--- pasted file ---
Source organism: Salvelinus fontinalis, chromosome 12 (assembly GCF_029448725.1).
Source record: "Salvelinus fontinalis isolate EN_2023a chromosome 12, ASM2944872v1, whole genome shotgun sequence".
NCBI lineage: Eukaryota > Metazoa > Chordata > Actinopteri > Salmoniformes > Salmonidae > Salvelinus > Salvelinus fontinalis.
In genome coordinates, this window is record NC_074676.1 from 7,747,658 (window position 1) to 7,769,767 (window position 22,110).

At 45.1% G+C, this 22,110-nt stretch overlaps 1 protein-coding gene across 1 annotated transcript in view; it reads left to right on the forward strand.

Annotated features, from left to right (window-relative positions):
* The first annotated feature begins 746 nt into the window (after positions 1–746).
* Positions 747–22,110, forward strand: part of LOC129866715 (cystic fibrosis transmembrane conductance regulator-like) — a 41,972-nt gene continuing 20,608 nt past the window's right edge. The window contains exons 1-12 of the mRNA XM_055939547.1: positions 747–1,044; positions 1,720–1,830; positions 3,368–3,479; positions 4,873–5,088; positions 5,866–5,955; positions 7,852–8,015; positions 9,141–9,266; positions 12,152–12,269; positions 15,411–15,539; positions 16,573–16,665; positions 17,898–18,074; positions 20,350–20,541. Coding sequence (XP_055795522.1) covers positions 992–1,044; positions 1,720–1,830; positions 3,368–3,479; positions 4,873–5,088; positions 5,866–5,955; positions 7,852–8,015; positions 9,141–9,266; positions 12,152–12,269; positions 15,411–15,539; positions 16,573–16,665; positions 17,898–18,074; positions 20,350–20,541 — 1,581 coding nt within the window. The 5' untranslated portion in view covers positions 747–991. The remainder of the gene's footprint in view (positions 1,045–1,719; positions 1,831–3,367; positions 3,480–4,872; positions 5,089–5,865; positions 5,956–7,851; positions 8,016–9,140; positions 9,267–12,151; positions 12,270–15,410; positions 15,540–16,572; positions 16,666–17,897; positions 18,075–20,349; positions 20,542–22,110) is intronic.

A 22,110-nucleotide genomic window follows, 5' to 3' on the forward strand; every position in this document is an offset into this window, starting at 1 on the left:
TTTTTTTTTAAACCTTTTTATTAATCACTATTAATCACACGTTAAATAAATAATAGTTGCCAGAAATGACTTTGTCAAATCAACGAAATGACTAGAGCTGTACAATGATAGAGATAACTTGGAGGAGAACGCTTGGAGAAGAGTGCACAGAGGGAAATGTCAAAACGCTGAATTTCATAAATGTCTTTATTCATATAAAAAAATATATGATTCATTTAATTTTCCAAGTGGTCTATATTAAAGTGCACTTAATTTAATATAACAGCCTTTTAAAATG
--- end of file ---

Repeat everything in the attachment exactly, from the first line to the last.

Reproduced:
Source organism: Salvelinus fontinalis, chromosome 12 (assembly GCF_029448725.1).
Source record: "Salvelinus fontinalis isolate EN_2023a chromosome 12, ASM2944872v1, whole genome shotgun sequence".
NCBI lineage: Eukaryota > Metazoa > Chordata > Actinopteri > Salmoniformes > Salmonidae > Salvelinus > Salvelinus fontinalis.
In genome coordinates, this window is record NC_074676.1 from 7,747,658 (window position 1) to 7,769,767 (window position 22,110).

At 45.1% G+C, this 22,110-nt stretch overlaps 1 protein-coding gene across 1 annotated transcript in view; it reads left to right on the forward strand.

Annotated features, from left to right (window-relative positions):
* The first annotated feature begins 746 nt into the window (after positions 1–746).
* Positions 747–22,110, forward strand: part of LOC129866715 (cystic fibrosis transmembrane conductance regulator-like) — a 41,972-nt gene continuing 20,608 nt past the window's right edge. The window contains exons 1-12 of the mRNA XM_055939547.1: positions 747–1,044; positions 1,720–1,830; positions 3,368–3,479; positions 4,873–5,088; positions 5,866–5,955; positions 7,852–8,015; positions 9,141–9,266; positions 12,152–12,269; positions 15,411–15,539; positions 16,573–16,665; positions 17,898–18,074; positions 20,350–20,541. Coding sequence (XP_055795522.1) covers positions 992–1,044; positions 1,720–1,830; positions 3,368–3,479; positions 4,873–5,088; positions 5,866–5,955; positions 7,852–8,015; positions 9,141–9,266; positions 12,152–12,269; positions 15,411–15,539; positions 16,573–16,665; positions 17,898–18,074; positions 20,350–20,541 — 1,581 coding nt within the window. The 5' untranslated portion in view covers positions 747–991. The remainder of the gene's footprint in view (positions 1,045–1,719; positions 1,831–3,367; positions 3,480–4,872; positions 5,089–5,865; positions 5,956–7,851; positions 8,016–9,140; positions 9,267–12,151; positions 12,270–15,410; positions 15,540–16,572; positions 16,666–17,897; positions 18,075–20,349; positions 20,542–22,110) is intronic.

A 22,110-nucleotide genomic window follows, 5' to 3' on the forward strand; every position in this document is an offset into this window, starting at 1 on the left:
TTTTTTTTTAAACCTTTTTATTAATCACTATTAATCACACGTTAAATAAATAATAGTTGCCAGAAATGACTTTGTCAAATCAACGAAATGACTAGAGCTGTACAATGATAGAGATAACTTGGAGGAGAACGCTTGGAGAAGAGTGCACAGAGGGAAATGTCAAAACGCTGAATTTCATAAATGTCTTTATTCATATAAAAAAATATATGATTCATTTAATTTTCCAAGTGGTCTATATTAAAGTGCACTTAATTTAATATAACAGCCTTTTAAAATG